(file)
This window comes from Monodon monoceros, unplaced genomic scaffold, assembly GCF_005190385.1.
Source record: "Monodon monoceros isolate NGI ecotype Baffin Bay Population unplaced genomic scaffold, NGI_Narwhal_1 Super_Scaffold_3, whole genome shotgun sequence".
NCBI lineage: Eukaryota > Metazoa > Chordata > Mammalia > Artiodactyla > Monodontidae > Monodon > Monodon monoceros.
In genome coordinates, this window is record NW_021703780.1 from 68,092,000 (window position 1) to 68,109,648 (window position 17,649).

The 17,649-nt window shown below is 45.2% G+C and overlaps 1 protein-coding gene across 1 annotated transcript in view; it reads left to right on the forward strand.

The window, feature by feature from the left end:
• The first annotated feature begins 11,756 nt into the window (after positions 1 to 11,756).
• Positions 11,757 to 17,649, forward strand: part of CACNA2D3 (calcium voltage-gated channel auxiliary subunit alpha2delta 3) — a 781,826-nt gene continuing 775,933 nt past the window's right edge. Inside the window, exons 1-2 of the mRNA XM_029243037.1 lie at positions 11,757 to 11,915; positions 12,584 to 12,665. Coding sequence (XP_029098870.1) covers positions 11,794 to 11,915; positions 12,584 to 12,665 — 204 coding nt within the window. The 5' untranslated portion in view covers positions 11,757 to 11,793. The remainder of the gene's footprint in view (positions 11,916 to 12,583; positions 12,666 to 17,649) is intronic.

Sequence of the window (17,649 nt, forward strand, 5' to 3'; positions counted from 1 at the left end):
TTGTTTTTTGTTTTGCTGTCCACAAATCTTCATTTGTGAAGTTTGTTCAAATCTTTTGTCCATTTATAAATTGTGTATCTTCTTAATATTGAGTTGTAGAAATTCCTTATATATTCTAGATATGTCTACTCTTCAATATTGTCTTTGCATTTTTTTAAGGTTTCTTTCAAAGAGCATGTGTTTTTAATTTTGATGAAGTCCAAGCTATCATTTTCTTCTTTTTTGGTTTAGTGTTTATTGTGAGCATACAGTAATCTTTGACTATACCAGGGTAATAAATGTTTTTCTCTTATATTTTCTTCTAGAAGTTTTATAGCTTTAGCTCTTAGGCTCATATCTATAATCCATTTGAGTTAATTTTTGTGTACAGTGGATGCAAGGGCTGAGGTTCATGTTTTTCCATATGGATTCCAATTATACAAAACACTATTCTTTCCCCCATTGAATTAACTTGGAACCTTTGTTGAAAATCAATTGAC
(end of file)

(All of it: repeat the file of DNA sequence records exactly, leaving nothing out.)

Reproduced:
This window comes from Monodon monoceros, unplaced genomic scaffold, assembly GCF_005190385.1.
Source record: "Monodon monoceros isolate NGI ecotype Baffin Bay Population unplaced genomic scaffold, NGI_Narwhal_1 Super_Scaffold_3, whole genome shotgun sequence".
NCBI lineage: Eukaryota > Metazoa > Chordata > Mammalia > Artiodactyla > Monodontidae > Monodon > Monodon monoceros.
In genome coordinates, this window is record NW_021703780.1 from 68,092,000 (window position 1) to 68,109,648 (window position 17,649).

The 17,649-nt window shown below is 45.2% G+C and overlaps 1 protein-coding gene across 1 annotated transcript in view; it reads left to right on the forward strand.

The window, feature by feature from the left end:
• The first annotated feature begins 11,756 nt into the window (after positions 1 to 11,756).
• Positions 11,757 to 17,649, forward strand: part of CACNA2D3 (calcium voltage-gated channel auxiliary subunit alpha2delta 3) — a 781,826-nt gene continuing 775,933 nt past the window's right edge. Inside the window, exons 1-2 of the mRNA XM_029243037.1 lie at positions 11,757 to 11,915; positions 12,584 to 12,665. Coding sequence (XP_029098870.1) covers positions 11,794 to 11,915; positions 12,584 to 12,665 — 204 coding nt within the window. The 5' untranslated portion in view covers positions 11,757 to 11,793. The remainder of the gene's footprint in view (positions 11,916 to 12,583; positions 12,666 to 17,649) is intronic.

Sequence of the window (17,649 nt, forward strand, 5' to 3'; positions counted from 1 at the left end):
TTGTTTTTTGTTTTGCTGTCCACAAATCTTCATTTGTGAAGTTTGTTCAAATCTTTTGTCCATTTATAAATTGTGTATCTTCTTAATATTGAGTTGTAGAAATTCCTTATATATTCTAGATATGTCTACTCTTCAATATTGTCTTTGCATTTTTTTAAGGTTTCTTTCAAAGAGCATGTGTTTTTAATTTTGATGAAGTCCAAGCTATCATTTTCTTCTTTTTTGGTTTAGTGTTTATTGTGAGCATACAGTAATCTTTGACTATACCAGGGTAATAAATGTTTTTCTCTTATATTTTCTTCTAGAAGTTTTATAGCTTTAGCTCTTAGGCTCATATCTATAATCCATTTGAGTTAATTTTTGTGTACAGTGGATGCAAGGGCTGAGGTTCATGTTTTTCCATATGGATTCCAATTATACAAAACACTATTCTTTCCCCCATTGAATTAACTTGGAACCTTTGTTGAAAATCAATTGAC